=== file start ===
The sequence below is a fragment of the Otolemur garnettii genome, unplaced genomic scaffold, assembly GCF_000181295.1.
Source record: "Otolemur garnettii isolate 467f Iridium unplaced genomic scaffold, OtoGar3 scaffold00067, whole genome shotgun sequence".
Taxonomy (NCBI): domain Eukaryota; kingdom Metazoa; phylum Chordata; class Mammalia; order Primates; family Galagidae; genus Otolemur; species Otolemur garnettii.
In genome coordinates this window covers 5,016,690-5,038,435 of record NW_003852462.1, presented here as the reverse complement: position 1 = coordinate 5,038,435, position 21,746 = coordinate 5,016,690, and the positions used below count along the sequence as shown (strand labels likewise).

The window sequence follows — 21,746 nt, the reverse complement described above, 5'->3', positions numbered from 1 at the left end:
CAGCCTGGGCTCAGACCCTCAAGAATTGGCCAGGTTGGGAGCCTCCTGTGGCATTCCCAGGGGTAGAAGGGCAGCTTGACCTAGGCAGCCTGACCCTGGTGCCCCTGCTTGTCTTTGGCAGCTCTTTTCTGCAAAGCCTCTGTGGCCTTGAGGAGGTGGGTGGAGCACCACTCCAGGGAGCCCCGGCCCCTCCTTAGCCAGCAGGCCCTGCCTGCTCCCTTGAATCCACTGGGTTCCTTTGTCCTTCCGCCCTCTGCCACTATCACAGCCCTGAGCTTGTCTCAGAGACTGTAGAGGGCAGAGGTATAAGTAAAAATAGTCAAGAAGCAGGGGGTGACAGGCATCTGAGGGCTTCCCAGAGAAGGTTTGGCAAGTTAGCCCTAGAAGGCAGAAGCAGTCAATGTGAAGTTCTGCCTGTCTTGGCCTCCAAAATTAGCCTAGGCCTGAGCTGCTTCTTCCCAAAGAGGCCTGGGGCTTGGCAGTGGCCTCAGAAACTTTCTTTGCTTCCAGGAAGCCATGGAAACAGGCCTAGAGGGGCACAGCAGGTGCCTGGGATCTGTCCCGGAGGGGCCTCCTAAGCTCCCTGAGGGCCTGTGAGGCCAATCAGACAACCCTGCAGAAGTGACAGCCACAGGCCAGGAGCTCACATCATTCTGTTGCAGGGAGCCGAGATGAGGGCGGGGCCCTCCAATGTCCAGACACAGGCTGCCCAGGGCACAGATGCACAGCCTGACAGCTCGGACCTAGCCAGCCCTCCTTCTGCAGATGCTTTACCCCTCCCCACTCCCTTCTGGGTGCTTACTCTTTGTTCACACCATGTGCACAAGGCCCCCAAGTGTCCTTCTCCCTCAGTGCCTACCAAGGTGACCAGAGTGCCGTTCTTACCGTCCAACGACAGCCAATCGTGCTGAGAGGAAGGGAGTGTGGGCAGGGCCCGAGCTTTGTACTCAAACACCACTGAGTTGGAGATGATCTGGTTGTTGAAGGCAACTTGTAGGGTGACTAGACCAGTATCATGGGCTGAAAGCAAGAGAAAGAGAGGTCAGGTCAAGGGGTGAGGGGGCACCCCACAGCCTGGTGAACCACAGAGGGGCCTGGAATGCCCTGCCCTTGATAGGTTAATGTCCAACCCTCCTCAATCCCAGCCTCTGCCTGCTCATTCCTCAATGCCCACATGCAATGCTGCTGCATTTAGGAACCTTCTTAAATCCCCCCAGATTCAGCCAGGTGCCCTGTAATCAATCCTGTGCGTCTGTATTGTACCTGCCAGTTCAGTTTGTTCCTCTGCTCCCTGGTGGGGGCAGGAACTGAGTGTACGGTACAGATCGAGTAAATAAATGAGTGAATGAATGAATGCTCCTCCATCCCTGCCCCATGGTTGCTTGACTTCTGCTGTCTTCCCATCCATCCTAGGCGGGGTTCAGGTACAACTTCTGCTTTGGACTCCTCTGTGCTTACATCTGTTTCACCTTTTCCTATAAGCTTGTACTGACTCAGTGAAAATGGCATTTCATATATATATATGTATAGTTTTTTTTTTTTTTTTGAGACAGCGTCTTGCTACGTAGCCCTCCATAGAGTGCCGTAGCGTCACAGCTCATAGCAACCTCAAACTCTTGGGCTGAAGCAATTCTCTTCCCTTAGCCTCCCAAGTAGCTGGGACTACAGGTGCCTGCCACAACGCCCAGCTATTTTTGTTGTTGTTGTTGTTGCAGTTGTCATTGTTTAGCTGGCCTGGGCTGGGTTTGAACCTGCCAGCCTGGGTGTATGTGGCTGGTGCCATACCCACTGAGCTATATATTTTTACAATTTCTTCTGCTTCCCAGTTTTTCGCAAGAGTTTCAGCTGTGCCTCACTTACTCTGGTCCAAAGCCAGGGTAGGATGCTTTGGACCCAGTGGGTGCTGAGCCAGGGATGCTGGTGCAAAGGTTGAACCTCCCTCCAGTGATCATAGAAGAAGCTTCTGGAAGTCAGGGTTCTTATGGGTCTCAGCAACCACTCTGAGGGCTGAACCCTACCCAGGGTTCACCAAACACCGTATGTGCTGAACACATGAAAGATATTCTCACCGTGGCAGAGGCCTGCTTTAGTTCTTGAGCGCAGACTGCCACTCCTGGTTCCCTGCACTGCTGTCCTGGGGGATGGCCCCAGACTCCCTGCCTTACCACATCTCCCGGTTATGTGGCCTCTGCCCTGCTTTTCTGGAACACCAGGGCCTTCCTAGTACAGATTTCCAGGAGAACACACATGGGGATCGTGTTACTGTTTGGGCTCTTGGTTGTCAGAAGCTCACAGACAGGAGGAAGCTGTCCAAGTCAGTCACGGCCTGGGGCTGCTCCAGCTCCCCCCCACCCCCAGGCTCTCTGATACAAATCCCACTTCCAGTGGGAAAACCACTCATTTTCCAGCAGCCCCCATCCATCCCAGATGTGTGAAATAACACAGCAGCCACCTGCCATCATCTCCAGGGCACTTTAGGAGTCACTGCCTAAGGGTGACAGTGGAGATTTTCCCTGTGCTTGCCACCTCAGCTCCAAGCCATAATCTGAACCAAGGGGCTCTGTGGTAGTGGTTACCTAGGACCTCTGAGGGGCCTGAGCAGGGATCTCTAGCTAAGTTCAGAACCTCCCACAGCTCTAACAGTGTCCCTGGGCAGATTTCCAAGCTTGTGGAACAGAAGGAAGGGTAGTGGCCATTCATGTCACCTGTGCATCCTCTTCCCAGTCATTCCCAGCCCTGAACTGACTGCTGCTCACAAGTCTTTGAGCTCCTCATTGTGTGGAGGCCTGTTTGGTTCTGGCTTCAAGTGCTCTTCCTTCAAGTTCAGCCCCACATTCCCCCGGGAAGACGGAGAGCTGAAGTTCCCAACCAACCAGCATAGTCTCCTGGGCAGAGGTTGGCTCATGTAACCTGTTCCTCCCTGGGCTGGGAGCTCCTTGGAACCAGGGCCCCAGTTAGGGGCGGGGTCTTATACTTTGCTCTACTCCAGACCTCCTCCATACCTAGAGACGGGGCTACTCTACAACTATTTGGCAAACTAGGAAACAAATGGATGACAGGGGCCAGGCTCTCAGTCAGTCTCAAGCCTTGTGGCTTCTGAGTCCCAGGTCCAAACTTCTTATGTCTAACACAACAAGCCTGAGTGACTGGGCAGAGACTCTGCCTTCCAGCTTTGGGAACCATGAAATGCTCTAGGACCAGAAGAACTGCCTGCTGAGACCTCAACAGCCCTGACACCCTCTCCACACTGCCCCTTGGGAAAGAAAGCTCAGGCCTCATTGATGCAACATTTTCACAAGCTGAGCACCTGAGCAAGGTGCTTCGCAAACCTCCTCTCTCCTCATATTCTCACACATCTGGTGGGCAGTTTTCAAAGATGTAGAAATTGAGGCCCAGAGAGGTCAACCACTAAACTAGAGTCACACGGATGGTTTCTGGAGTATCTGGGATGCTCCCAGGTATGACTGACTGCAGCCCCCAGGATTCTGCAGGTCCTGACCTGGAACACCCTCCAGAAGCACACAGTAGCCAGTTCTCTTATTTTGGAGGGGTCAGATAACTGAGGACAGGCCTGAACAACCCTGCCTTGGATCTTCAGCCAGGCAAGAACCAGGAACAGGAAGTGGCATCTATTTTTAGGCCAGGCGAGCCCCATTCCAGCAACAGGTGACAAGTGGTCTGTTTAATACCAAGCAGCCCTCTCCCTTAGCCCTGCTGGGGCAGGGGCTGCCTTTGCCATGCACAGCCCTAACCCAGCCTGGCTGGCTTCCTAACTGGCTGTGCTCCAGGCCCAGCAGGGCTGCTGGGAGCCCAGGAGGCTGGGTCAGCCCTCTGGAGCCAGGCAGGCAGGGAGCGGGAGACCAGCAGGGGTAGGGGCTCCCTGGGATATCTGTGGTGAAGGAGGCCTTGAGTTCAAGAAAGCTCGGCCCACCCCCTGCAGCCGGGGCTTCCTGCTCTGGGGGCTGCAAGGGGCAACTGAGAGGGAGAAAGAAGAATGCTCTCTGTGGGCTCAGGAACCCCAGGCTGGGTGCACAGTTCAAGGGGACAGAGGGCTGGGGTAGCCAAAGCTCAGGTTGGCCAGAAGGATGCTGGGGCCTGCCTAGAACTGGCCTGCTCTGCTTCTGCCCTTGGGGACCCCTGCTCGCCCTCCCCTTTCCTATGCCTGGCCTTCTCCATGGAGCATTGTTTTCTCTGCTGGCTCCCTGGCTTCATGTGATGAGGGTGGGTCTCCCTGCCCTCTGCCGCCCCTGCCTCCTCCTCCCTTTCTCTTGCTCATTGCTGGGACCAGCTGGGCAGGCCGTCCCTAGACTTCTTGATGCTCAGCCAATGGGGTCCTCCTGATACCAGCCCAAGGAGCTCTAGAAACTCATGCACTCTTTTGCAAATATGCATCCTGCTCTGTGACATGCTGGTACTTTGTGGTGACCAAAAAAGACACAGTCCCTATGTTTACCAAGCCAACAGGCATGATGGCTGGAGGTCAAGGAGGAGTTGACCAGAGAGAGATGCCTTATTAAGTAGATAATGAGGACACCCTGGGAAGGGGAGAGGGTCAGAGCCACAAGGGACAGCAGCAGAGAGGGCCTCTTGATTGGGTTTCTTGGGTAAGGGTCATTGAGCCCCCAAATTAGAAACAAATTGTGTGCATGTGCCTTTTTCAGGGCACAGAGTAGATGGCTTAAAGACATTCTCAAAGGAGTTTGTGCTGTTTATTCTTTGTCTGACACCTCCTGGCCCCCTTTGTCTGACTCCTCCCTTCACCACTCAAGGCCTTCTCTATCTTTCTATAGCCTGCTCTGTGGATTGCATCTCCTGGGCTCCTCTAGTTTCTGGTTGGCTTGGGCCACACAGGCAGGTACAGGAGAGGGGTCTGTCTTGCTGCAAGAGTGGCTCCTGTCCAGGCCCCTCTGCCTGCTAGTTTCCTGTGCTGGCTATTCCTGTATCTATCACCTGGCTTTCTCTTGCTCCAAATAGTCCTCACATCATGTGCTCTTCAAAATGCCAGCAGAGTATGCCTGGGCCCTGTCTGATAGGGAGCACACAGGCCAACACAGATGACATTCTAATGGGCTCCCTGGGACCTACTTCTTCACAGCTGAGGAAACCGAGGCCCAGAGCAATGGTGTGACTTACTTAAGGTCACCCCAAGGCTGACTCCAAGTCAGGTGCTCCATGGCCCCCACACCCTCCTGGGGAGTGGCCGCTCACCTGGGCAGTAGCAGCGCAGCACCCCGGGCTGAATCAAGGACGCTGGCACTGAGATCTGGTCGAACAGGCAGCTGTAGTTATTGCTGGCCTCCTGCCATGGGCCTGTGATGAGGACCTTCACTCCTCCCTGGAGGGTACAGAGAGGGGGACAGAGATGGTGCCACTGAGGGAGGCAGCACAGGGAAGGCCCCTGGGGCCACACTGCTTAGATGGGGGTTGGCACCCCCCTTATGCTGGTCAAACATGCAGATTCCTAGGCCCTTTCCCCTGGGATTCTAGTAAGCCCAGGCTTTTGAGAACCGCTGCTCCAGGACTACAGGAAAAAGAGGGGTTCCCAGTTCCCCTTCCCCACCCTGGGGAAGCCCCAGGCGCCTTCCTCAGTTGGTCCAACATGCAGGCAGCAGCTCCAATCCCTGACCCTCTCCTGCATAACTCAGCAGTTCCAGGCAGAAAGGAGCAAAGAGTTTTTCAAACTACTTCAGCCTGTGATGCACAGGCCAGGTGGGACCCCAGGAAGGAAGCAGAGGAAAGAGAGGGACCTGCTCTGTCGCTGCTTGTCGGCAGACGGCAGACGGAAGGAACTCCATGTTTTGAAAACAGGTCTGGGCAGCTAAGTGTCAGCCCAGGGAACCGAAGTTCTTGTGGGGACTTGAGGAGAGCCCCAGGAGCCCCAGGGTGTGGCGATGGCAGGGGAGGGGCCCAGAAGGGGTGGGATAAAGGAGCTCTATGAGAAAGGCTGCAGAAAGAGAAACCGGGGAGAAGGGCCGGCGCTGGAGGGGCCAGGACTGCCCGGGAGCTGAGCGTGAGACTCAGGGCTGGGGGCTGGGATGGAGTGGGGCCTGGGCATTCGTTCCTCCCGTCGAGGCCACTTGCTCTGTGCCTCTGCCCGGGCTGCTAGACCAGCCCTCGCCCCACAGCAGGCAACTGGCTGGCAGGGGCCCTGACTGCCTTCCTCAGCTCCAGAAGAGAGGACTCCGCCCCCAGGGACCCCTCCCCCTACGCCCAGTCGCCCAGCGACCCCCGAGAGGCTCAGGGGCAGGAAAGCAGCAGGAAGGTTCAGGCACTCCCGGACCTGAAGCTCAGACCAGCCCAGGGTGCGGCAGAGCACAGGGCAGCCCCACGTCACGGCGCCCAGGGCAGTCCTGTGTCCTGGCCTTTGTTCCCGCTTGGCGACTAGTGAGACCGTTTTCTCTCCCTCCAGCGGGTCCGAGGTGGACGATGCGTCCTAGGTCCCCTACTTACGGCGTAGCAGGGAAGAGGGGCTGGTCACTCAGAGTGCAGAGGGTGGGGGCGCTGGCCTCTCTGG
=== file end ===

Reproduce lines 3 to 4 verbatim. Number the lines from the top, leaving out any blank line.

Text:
Taxonomy (NCBI): domain Eukaryota; kingdom Metazoa; phylum Chordata; class Mammalia; order Primates; family Galagidae; genus Otolemur; species Otolemur garnettii.
In genome coordinates this window covers 5,016,690-5,038,435 of record NW_003852462.1, presented here as the reverse complement: position 1 = coordinate 5,038,435, position 21,746 = coordinate 5,016,690, and the positions used below count along the sequence as shown (strand labels likewise).